DCs can also restrict their usage by defining an Access Control List (ACL), only allowing specific other DCs access to their public parts. An access control lists is either empty or contains a list of "Grants", i.e. a list of other DCs that are allowed access. If no grants are listed, any DC has access.

A DC can also contain other DCs. Contained DCs belong exclusively to their parent DC and are not visible to the outside at all. This can be used to encapsulate certain functionality without exposing any interfaces. Nevertheless the parent DC can expose objects that are visible in the public parts of the child DCs by including an entity reference to the inner DCs public part in its own public part.

A development component belongs to one software component at any given time. The assignment of a development component to a software component may however change over time.

A DC is always a buildable unit and its build can create a number of build results depending on the type of the DC and the number of declared public parts. A build result of a DC may be deployable directly into a J2EE engine, but not every DC produces such deployable build results. Some DCs just produce build output that is used (packed) by other DCs in order to create deployable results. Some DCs may produce build results that are installable ("deployable") into runtime environments other than J2EE like standalone applications or NetWeaver Developer Studio (as Eclipse plugins).

Software Components

A software Component (SC) defines a deliverable, deployable unit. It consists of a number of development components (DC). A SC is basically only a logical shell around a number of DCs.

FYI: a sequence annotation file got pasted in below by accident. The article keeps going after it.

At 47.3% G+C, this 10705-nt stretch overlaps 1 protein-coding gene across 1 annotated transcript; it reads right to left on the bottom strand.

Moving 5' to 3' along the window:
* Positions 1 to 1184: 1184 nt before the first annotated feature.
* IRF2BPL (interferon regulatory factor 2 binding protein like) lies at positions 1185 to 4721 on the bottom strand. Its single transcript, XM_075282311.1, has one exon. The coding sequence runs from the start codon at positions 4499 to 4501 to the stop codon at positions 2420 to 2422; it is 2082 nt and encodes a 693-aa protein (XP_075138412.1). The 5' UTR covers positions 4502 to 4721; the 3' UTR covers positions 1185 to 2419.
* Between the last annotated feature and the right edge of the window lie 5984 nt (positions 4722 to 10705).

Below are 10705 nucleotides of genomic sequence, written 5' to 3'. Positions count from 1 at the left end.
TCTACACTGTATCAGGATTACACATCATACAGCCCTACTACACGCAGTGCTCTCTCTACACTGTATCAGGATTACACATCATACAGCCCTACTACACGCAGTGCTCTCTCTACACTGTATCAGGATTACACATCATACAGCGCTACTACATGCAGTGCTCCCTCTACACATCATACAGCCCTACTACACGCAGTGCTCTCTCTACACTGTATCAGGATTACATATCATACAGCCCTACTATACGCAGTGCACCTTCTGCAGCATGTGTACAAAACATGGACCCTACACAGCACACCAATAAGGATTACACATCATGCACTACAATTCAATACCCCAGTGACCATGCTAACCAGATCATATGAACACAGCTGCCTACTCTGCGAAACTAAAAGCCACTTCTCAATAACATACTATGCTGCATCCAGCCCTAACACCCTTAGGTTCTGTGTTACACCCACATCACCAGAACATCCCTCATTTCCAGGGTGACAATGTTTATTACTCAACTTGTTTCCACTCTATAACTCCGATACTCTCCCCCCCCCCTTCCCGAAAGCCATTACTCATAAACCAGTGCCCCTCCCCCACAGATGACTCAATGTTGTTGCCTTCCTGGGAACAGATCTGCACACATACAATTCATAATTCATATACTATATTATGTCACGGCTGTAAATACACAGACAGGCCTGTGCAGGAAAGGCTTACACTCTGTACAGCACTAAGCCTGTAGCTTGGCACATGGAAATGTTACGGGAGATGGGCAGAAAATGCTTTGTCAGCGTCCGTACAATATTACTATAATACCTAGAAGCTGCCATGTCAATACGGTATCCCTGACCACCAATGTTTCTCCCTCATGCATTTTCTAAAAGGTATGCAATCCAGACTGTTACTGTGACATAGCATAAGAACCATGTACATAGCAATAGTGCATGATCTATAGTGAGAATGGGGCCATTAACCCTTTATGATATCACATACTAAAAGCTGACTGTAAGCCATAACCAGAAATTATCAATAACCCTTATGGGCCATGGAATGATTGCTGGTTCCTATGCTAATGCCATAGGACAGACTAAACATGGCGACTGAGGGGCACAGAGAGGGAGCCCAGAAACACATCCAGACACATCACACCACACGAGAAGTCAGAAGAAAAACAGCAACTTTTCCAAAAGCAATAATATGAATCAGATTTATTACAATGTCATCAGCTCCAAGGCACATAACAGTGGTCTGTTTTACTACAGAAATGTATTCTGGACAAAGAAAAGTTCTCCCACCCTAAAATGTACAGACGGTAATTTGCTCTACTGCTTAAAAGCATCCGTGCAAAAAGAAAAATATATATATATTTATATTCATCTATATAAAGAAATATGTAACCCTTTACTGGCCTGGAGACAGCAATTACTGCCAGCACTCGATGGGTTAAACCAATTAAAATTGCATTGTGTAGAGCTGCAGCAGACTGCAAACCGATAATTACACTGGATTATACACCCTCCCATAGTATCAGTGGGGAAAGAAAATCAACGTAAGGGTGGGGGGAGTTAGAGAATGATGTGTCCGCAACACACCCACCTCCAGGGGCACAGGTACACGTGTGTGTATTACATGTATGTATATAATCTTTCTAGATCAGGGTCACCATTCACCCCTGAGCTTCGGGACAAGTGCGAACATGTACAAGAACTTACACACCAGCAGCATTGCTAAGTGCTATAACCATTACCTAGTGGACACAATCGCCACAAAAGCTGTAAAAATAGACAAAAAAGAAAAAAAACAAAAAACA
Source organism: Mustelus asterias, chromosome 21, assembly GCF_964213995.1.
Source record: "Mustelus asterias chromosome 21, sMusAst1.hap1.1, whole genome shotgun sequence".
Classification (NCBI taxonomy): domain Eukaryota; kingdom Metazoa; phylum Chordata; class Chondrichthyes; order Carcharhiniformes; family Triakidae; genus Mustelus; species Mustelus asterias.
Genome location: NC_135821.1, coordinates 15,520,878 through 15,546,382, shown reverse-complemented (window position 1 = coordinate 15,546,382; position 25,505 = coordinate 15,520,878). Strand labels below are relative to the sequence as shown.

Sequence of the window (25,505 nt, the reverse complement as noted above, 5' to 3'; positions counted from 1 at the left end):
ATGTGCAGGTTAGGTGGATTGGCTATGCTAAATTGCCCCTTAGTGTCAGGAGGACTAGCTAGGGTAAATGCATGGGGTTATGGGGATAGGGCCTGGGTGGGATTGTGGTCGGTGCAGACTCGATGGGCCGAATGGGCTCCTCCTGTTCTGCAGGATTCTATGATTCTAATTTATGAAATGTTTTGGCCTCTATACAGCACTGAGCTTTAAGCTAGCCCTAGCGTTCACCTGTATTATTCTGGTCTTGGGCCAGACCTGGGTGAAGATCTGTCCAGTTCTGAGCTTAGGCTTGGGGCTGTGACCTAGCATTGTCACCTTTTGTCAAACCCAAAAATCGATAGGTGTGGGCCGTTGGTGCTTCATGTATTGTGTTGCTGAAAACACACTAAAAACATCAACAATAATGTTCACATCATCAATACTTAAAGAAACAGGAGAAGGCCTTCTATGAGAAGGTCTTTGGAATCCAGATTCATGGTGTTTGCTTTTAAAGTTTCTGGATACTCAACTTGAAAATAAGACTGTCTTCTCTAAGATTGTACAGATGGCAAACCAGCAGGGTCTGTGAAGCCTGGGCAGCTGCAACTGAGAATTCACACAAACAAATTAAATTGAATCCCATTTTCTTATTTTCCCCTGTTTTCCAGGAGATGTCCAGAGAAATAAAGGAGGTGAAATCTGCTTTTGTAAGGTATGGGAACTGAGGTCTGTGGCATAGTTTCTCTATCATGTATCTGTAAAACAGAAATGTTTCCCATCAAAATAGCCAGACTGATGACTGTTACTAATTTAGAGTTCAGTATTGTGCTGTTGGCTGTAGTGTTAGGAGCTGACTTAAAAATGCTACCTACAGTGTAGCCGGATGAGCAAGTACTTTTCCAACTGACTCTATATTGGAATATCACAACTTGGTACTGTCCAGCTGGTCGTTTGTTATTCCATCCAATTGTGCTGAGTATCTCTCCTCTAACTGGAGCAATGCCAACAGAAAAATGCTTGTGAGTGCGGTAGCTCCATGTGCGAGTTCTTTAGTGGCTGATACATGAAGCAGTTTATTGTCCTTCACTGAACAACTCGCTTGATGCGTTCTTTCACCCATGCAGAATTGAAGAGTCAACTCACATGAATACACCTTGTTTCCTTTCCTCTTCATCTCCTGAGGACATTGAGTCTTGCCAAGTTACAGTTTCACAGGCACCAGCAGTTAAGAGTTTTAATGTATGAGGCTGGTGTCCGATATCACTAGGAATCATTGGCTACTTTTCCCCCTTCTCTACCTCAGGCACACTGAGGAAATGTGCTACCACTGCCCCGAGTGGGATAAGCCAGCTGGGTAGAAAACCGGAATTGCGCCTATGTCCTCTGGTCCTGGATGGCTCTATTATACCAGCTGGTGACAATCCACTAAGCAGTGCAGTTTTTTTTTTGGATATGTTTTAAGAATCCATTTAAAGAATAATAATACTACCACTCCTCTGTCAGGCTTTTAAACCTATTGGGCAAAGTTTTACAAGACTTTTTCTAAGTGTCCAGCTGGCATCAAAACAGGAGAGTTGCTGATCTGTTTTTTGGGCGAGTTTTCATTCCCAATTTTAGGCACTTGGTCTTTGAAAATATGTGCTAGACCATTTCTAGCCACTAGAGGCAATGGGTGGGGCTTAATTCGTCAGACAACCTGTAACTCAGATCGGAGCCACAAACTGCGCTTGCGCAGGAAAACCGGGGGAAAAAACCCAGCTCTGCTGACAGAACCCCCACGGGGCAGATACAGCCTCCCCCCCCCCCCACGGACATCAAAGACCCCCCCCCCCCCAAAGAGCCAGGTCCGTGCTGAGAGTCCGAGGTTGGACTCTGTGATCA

Software components may declare dependencies between themselves to grant or restrict dependencies between the development components they contain and those contained in other SCs.

Example: SC1 declares a dependency on SC2, thus component B has access to the public part of component Z. Since SC1 does not declare a dependency on SC3, component B can not use the public part of component II.

Development Configurations

A development Configuration is the developers view of the development infrastructure. The developer sees the configuration containing "compartments" that in turn contain DCs. A compartment represents one state or version of a SC. The development configuration - or configuration for short - maps this view onto a build server (CBS) and one or more source code repositories (DTR).

Since development configurations contain all the information about

  • the version of the SC
  • the build server (CBS ) to use
  • the repositories (DTR) where sources are managed
  • the name server ensuring uniqueness of important names
  • the software logistics server (CMS) which is responsible for consolidation, propagation and definition of the development landscape

the only thing a developer has to do to set up his development environment is to import a configuration. See "Importing a Development Configuration" for details on how to do this.

Design Time Repository